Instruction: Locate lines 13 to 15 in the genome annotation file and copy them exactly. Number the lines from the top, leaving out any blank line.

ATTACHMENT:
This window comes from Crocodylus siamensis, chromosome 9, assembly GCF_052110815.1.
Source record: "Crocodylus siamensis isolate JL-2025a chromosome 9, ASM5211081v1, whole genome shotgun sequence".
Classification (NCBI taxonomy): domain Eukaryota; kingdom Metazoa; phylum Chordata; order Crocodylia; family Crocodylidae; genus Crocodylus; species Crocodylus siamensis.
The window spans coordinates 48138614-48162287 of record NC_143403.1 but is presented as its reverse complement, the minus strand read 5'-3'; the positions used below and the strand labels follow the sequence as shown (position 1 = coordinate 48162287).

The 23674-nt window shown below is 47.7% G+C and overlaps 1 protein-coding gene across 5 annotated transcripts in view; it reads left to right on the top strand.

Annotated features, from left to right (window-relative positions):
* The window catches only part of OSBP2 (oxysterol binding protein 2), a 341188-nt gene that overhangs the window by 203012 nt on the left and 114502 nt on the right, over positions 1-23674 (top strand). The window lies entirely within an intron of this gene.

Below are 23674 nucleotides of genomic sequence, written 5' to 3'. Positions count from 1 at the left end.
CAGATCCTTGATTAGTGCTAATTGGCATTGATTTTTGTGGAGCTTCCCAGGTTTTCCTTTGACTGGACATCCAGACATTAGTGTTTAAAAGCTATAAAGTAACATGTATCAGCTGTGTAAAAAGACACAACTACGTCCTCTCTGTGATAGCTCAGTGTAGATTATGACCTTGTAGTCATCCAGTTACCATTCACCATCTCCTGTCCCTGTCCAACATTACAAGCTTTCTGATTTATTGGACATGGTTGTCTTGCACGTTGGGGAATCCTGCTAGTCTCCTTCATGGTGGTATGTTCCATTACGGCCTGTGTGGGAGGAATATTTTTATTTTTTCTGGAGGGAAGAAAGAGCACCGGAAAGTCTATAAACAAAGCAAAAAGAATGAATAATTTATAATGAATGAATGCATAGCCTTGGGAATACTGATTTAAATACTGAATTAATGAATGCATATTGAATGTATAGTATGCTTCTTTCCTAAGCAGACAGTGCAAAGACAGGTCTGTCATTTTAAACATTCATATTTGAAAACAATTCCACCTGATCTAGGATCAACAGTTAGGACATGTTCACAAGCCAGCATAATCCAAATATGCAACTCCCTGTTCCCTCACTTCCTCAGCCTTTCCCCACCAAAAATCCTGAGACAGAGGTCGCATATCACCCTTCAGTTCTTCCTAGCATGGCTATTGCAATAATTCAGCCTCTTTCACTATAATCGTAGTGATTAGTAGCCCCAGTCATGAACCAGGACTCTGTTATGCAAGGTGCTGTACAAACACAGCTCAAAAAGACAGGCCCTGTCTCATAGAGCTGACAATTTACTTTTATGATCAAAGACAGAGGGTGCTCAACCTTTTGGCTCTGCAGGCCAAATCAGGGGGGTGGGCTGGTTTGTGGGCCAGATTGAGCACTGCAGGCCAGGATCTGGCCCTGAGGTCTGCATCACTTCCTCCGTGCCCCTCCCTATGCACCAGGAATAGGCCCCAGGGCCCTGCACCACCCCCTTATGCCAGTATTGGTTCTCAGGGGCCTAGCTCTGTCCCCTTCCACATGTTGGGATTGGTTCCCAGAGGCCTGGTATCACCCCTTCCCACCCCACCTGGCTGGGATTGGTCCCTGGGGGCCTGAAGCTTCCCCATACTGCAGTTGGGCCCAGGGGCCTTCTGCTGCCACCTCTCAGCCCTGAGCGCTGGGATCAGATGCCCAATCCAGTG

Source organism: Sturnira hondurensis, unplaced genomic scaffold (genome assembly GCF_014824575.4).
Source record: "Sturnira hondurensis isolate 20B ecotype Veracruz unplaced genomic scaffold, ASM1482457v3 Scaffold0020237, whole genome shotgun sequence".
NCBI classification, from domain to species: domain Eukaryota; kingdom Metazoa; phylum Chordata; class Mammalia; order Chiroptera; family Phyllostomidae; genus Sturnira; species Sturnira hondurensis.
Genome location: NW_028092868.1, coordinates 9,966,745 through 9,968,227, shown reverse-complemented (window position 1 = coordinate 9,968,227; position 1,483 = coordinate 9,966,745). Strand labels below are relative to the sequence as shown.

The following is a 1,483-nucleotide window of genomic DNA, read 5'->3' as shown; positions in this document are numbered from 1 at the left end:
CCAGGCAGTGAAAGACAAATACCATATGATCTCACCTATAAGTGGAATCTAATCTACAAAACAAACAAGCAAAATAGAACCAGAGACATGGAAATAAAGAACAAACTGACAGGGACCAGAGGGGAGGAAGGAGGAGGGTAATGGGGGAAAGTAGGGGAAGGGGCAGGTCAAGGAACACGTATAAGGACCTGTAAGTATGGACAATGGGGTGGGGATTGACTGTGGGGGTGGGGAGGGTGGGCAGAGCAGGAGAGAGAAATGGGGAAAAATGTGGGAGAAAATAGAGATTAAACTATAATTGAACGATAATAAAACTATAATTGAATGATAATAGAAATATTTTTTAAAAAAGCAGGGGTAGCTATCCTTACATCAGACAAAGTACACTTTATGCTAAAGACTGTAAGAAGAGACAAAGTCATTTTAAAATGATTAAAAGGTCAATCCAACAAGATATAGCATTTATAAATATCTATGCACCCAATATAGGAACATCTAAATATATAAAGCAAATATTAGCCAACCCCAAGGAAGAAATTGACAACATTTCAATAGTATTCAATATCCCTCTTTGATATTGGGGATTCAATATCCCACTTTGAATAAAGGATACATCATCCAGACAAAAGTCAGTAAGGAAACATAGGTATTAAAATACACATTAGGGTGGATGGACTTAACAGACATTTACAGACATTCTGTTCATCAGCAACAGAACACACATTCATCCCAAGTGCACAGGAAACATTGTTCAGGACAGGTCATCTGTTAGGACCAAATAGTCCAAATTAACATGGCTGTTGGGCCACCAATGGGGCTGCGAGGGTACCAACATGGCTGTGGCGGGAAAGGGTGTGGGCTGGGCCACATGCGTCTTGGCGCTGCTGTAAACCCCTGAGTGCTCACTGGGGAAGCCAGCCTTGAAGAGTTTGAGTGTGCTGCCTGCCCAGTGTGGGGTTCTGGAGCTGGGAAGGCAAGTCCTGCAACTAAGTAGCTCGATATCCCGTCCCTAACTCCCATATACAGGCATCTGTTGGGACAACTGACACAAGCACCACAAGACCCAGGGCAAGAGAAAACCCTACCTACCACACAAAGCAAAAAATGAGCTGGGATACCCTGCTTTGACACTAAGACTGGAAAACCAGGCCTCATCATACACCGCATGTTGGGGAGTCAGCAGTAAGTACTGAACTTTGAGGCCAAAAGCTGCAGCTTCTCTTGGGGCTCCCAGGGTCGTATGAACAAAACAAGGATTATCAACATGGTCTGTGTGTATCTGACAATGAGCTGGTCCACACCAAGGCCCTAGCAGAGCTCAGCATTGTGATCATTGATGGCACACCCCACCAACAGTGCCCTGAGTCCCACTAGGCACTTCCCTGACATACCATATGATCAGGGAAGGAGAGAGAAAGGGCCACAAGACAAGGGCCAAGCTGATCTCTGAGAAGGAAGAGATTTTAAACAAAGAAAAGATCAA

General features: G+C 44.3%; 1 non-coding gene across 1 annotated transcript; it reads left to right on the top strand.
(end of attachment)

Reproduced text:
Genome location: NW_028092868.1, coordinates 9,966,745 through 9,968,227, shown reverse-complemented (window position 1 = coordinate 9,968,227; position 1,483 = coordinate 9,966,745). Strand labels below are relative to the sequence as shown.

The following is a 1,483-nucleotide window of genomic DNA, read 5'->3' as shown; positions in this document are numbered from 1 at the left end:
CCAGGCAGTGAAAGACAAATACCATATGATCTCACCTATAAGTGGAATCTAATCTACAAAACAAACAAGCAAAATAGAACCAGAGACATGGAAATAAAGAACAAACTGACAGGGACCAGAGGGGAGGAAGGAGGAGGGTAATGGGGGAAAGTAGGGGAAGGGGCAGGTCAAGGAACACGTATAAGGACCTGTAAGTATGGACAATGGGGTGGGGATTGACTGTGGGGGTGGGGAGGGTGGGCAGAGCAGGAGAGAGAAATGGGGAAAAATGTGGGAGAAAATAGAGATTAAACTATAATTGAACGATAATAAAACTATAATTGAATGATAATAGAAATATTTTTTAAAAAAGCAGGGGTAGCTATCCTTACATCAGACAAAGTACACTTTATGCTAAAGACTGTAAGAAGAGACAAAGTCATTTTAAAATGATTAAAAGGTCAATCCAACAAGATATAGCATTTATAAATATCTATGCACCCAATATAGGAACATCTAAATATATAAAGCAAATATTAGCCAACCCCAAGGAAGAAATTGACAACATTTCAATAGTATTCAATATCCCTCTTTGATATTGGGGATTCAATATCCCACTTTGAATAAAGGATACATCATCCAGACAAAAGTCAGTAAGGAAACATAGGTATTAAAATACACATTAGGGTGGATGGACTTAACAGACATTTACAGACATTCTGTTCATCAGCAACAGAACACACATTCATCCCAAGTGCACAGGAAACATTGTTCAGGACAGGTCATCTGTTAGGACCAAATAGTCCAAATTAACATGGCTGTTGGGCCACCAATGGGGCTGCGAGGGTACCAACATGGCTGTGGCGGGAAAGGGTGTGGGCTGGGCCACATGCGTCTTGGCGCTGCTGTAAACCCCTGAGTGCTCACTGGGGAAGCCAGCCTTGAAGAGTTTGAGTGTGCTGCCTGCCCAGTGTGGGGTTCTGGAGCTGGGAAGGCAAGTCCTGCAACTAAGTAGCTCGATATCCCGTCCCTAACTCCCATATACAGGCATCTGTTGGGACAACTGACACAAGCACCACAAGACCCAGGGCAAGAGAAAACCCTACCTACCACACAAAGCAAAAAATGAGCTGGGATACCCTGCTTTGACACTAAGACTGGAAAACCAGGCCTCATCATACACCGCATGTTGGGGAGTCAGCAGTAAGTACTGAACTTTGAGGCCAAAAGCTGCAGCTTCTCTTGGGGCTCCCAGGGTCGTATGAACAAAACAAGGATTATCAACATGGTCTGTGTGTATCTGACAATGAGCTGGTCCACACCAAGGCCCTAGCAGAGCTCAGCATTGTGATCATTGATGGCACACCCCACCAACAGTGCCCTGAGTCCCACTAGGCACTTCCCTGACATACCATATGATCAGGGAAGGAGAGAGAAAGGGCCACAAGACAAGGGCCAAGCTGATCTCTGAGAAGGAAGAGATTTTAAACAAAGAAAAGATCAA